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  • IT’S OUR FAULT Kentucky

    Filed at 9:46 am under by dcobranchi

    IT’S OUR FAULT Kentucky private school enrollments are up and the edu-crats are worried. There are some interesting HS quotes in here:

    Madison County Superintendent Mike Caudill says he doesn’t think the rise in private-school enrollment is about dissatisfaction with public schools, but about faith-based education.

    “Parents who have the means are having a bigger hand in the moral piece of their children’s education,” he said.

    But he is worried about the rise in home schools. The school system and courts have been more aggressive about truancy, he said, leading more parents to pull their children from school and say they are home-schooling.

    “I have tremendous respect for the good home schools, but there are plenty of parents who do it because they don’t want to deal with the school system,” Caudill said.

    In at least the past four legislative sessions, lawmakers have tried to pass rules that would govern home schools. But they’ve lost to a large and vociferous home-school lobby.

    “I think you’re seeing a whole new generation of people who chose private and home schools well before their children were of school age,” said Martin Cothran, a home-school advocate with the conservative Family Foundation. “People don’t perceive the public schools are focusing on academics the way they ought to, and there’s the religious aspect.”

    Both reasons influenced Debra Gibson, a Scott County mother who home-schools her three children with the help of a local home-schooling group in Georgetown.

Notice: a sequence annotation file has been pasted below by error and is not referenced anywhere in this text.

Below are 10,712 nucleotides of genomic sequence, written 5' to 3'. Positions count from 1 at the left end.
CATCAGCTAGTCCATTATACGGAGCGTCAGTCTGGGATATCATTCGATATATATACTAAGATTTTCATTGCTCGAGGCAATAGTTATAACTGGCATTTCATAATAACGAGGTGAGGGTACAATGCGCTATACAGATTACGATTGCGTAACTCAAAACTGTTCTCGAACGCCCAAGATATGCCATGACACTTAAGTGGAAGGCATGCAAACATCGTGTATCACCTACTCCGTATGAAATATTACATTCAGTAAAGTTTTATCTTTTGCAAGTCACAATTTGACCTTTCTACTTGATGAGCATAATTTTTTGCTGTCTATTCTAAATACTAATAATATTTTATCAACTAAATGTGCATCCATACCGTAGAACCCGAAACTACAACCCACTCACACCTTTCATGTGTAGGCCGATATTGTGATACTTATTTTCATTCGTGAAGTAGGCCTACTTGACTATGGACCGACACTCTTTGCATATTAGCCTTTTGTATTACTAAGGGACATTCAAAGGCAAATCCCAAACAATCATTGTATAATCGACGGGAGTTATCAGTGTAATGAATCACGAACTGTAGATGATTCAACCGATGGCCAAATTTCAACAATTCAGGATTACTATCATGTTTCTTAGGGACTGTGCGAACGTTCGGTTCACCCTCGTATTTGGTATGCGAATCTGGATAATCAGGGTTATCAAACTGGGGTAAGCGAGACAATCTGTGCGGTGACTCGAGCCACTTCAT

“My kids have the opportunity to do more things than we even have time for,” she said.

    Scott County has seen an increase in public-school students since the arrival of the Toyota plant. But more of them have chosen private schools since the 1990 Kentucky Education Reform Act went into effect, said Danny Glass, pupil personnel director.

    “That’s when we really saw the advent of home schools,” he said. “I think parents are onto them because they didn’t like KERA or because of religious convictions.”

    Richard Hardin, assistant superintendent of Jessamine County, thinks that the rise in census numbers is more directly connected to home schools than to their private counterparts.

    “The growth is not alarming to us at the moment, but I do think that basically totally unregulated home schools are a potential problem,” he said. “What we hope is that parents are going the extra mile to give their kids the best education they can.”

    This argument is getting SO OLD. We heard some of this in DE last year. Truants supposedly were claiming to be HSers to get out of trouble with the law and, therefore, we needed more regulation of HSing. It turns out that there were only a handful (single digits). Please just LEAVE US ALONE!!!

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